Los Angeles Times

Music review, 5th annual Candlelight Concert for Peace at St. James Cathedral

Tribune music critic

Lou Harrison, the grand master of San Francisco Bay area composers, turned 85 in May, and to celebrate the milestone Stephen Burns and his Fulcrum Point New Music Project presented an all-Harrison program as their 5th annual Candlelight Concert for Peace on Monday at St. James Cathedral.

The generous program, sponsored by Performing Arts Chicago, brought together two defining currents of Harrison's work—his outspoken pacifism and his absorption in Javanese gamelan music. Works in which Harrison incorporated the sound of the gamelan (gong-chime percussion orchestra) into his musical vocabulary were set alongside his pieces that mix Western and Indonesian instruments. Playing the latter were members of the University of Chicago Friends of the Gamelan Performance Ensemble.

It was Burns' brilliant idea to unify this sprawling global panorama with readings, by Chicago actors, of antiwar verse and prose by Martin Luther King Jr., Mahatma Gandhi and others. Harrison's own powerful poem, "Cluster III," was a chillingly timely rebuke of all who would defile the earth with their hideous playthings of war.

Hearing the serene patterns of Harrison's music alongside his fierce denunciation of militarism reminded me of those young Chinese dissidents who stuck flowers in the gun barrels of tanks during the Tiananmen Square riots of 1989. His pieces, with their synthesis of Eastern and Western musical traditions, carry a gentle message for all with ears to listen.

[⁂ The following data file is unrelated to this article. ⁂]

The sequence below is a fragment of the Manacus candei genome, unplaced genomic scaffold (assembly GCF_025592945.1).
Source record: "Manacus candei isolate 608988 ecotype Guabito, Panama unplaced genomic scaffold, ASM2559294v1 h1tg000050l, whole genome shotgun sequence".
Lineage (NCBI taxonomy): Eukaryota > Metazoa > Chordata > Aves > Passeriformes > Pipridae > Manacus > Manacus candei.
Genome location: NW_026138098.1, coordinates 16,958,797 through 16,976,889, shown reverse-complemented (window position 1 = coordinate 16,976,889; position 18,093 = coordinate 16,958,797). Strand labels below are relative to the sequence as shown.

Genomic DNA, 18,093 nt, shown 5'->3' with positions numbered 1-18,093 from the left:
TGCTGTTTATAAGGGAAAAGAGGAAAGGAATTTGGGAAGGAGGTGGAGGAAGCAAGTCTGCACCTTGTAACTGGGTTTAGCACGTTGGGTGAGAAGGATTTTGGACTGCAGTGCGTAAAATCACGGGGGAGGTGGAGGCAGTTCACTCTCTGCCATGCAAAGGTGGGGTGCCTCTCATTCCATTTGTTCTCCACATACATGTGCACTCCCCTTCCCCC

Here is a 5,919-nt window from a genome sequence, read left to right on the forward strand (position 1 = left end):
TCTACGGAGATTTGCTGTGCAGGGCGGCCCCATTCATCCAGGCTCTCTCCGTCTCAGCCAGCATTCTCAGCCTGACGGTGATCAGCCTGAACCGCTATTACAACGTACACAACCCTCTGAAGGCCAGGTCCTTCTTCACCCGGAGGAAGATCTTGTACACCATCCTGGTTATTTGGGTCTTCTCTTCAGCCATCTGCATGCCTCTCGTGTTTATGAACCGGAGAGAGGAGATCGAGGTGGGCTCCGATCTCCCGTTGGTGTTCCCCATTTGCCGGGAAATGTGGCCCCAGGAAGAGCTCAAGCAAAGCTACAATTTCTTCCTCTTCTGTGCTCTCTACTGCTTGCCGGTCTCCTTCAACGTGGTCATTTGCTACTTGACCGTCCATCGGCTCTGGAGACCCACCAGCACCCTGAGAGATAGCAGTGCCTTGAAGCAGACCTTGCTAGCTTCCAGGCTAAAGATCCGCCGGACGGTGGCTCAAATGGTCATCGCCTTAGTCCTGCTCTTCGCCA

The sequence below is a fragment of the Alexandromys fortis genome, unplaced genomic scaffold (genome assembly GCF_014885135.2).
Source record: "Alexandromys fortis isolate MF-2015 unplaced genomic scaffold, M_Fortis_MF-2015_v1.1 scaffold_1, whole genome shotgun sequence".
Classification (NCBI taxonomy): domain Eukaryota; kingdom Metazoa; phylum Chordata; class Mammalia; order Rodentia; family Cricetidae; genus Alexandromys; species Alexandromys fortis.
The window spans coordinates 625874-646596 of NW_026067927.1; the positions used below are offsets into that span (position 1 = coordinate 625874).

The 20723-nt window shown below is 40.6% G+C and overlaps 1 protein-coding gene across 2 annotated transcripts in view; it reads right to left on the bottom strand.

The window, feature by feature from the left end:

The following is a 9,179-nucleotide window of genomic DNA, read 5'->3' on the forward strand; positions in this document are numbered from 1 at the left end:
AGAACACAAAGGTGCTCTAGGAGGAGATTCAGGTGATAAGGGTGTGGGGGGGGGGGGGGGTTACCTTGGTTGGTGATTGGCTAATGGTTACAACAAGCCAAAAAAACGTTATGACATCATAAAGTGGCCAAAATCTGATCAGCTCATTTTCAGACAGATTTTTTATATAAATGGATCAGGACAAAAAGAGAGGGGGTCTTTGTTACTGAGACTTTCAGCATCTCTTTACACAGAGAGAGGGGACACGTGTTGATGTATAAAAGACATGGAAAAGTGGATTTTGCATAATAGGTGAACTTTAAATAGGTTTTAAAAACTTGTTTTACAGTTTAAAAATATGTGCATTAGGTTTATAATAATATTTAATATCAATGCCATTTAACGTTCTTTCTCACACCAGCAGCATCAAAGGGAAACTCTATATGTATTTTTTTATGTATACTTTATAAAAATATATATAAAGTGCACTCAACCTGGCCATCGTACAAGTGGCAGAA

Like his close friend and colleague, John Cage, Harrison is a true American maverick in the sense of asserting the primacy of the artist's imagination over collective tradition. His huge creative output stands apart from almost every stylistic advance of the 20th Century, immune to shifting fashion.

The concert's two central works were ballet scores for small ensembles—selections from "Solstice" and "New Moon."

Piquant instrumental touches abound. "Solstice," a 1949 suite meant to evoke the sun and the rotation of the seasons, uses a tack piano—an upright keyboard with thumb tacks driven into the hammers to create a dry, metallic simulation of a gamelan sound. "Stampede," the final section of "New Moon," echoes the earthy drumbeats of Renaissance dance music.

Melody and rhythm are primary in both pieces, harmony unimportant (if not absent entirely). While traditional gamelan music can have a soporific effect on Western ears—I admit the first of the two gamelan-ensemble pieces had me fidgeting—one of the nice things about Harrison's use of pentatonic melody is how varied, colorful and luminous his instrumental use of it is.

And when you have the excellent Mark Brandfonbrener weaving his solo cello through the clanging sonorities of a Solonese gamelan, the result is a feeling of spiritual exaltation unlike any other music.

Everybody threw themselves into the performances exuberantly. Special praise to Michael Becker, suling (Javanese recorder); and Burns, trumpet and piccolo trumpet. Bravi, too, to the poetry readers—Alma Washington and David Darlow—the gamelan group and Burns' ever-enterprising Fulcrum Point Ensemble.

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